Star Wars: The Empire Strikes Back 40th Anniversary
Century Theaters (opening Friday)

Unhinged
Pacific Place/AMC (opening Saturday) and Lincoln Square/Cinemark (opening Friday) 

Streaming: Local Connection

Belly of the Beast
A former inmate of the Central California Women’s Facility, the largest women's prison in the world, goes to court to seek reparations for the institution's horrific human rights violations—namely, forcing women (particularly women of color, our heroine included) to undergo forced sterilizations. Given similar crimes committed recently against immigrant women at an ICE detention center in Georgia, this documentary from Emmy- and Peabody Award-winning director Erika Cohn is a must-see. 
Northwest Film Forum
Opening Friday

George A. Romero Rarities with Adam Hart
Horror historian and former Northwest Film Forum Publicity Director Adam Hart will host this program of discoveries from the University of Pittsburgh’s George A. Romero Archival Collection of projects that the famed director never had time to complete—including an all-Black sequel to Night of the Living Dead (!!), Sasquatch sagas, Stephen King collaborations, and a "space rock sci-fi musical."
Northwest Film Forum
Opening Friday

Harry Chapin: When in Doubt, Do Something
The singer-songwriter and world hunger activist behind "Cats in the Cradle" is remembered by his friends Bruce Springsteen, Billy Joel, Peter Seeger, Sir Bob Geldof, Kenny Rogers, Graham Nash, and others in this documentary from Rick Korn. SIFF will donate a portion of virtual ticket proceeds to WhyHunger and the Harry Chapin Foundation.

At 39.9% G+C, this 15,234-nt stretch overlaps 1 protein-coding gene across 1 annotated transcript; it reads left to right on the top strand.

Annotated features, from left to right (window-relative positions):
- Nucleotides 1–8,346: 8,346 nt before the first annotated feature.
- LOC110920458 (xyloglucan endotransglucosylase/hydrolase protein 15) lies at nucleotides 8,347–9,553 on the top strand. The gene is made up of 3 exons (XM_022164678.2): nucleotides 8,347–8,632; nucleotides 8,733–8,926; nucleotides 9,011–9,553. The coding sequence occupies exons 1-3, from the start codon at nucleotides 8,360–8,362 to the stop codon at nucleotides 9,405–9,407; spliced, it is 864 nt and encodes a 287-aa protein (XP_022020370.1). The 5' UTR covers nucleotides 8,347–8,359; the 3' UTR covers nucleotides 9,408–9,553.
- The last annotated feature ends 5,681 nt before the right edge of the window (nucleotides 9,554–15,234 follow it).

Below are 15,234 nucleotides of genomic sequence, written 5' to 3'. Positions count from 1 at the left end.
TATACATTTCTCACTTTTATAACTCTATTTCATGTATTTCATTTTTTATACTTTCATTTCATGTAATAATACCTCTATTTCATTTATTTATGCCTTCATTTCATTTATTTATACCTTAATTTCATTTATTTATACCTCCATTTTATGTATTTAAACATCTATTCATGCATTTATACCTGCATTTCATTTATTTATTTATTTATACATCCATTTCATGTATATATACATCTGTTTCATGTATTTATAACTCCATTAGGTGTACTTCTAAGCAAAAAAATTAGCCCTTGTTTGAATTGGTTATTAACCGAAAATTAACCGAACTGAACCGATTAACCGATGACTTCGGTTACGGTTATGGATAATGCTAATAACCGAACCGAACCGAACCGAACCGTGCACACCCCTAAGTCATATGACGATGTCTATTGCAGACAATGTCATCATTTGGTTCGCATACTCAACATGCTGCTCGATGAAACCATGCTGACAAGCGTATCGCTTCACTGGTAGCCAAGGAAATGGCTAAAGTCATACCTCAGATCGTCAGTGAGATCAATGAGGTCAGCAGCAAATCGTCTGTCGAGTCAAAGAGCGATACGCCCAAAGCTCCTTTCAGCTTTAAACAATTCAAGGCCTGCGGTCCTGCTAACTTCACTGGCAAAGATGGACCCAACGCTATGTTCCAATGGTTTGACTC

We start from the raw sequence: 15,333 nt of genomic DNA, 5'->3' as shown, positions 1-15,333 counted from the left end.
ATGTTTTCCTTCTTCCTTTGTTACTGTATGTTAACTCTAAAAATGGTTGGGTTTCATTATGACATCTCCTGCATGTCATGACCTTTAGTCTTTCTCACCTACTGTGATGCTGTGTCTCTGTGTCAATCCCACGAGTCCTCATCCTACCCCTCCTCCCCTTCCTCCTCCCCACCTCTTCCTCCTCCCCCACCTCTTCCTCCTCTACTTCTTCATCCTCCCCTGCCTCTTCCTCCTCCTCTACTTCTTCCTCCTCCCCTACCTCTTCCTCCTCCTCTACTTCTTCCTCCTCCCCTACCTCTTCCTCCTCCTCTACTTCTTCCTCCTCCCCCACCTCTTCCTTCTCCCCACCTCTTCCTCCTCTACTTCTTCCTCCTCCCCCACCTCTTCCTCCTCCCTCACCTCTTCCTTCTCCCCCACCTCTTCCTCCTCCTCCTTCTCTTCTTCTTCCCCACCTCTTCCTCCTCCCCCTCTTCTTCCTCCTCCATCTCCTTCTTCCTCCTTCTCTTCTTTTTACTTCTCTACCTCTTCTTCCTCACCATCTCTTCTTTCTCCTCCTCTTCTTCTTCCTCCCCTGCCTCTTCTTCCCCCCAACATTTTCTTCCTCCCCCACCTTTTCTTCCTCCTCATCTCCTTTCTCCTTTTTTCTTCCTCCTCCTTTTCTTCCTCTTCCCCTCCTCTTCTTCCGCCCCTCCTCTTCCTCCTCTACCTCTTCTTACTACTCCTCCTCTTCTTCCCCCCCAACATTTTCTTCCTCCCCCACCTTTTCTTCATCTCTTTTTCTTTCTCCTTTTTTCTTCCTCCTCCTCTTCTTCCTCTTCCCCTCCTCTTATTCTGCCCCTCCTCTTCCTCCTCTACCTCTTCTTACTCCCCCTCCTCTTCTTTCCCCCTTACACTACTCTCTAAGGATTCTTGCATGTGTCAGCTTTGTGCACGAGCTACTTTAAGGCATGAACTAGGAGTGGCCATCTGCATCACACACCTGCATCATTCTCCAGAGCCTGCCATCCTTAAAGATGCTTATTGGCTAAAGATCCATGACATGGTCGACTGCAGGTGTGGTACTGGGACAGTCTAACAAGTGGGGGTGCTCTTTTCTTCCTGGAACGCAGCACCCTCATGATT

SIFF
Opening Friday

Martin Eden
Based on the novel by Jack London, Italian director Pietro Marcello's Martin Eden uses both documentary and original footage to tell the story of a dissatisfied sailor who's inspired to become a writer after meeting a beautiful, fancy lady. That seems harmless enough, but his path to success is paved with disapproval from his working-class friends and family, which leads him to a political awakening.
SIFF
Opening Friday

Pan's Labyrinth
Stream Guillermo del Toro's magical Pan's Labyrinth (it's available on Netflix) for an online watch-along with the Museum of Pop Culture. The film "picks up scraps and notions from scattered fairy tales—fear of sexual maturity, thirst for rules and the righteous urge to subvert them, doubtful reconciliation with death—and weaves them into an original fantasy of furious power," wrote Annie Wagner when it came out in 2006. 
Watch party available via MoPOP
Saturday only

Video Store Day Telethon
Join Scarecrow, one of the most comprehensive video libraries in the US and a cultural treasure, for an International Independent Video Store Day telethon promising a slew of deals, exclusive merch, and fun surprises on the internet.
Scarecrow Video
Saturday only

Seattle Film Festivals

Coalition of South Asian Film Festivals
Second only to Toronto, Seattle plays host to one of the largest South Asian-focused film festivals in the world. Things are a little different this year, and not just for the obvious COVID-related reasons—the online event will bring seven South Asian film festivals across North America together for two weeks of free online screenings and special events. We're definitely cueing up Behind the Bhangra Boys, about the Nova Scotia-residing Maritime Bhangra Group, who, when they're not delivering pizza or filling cars with gas to make a living, create joyous, viral dance videos set against the backdrop of bleak northern landscapes.
Tasveer
Thursday-Saturday

French Cinema Now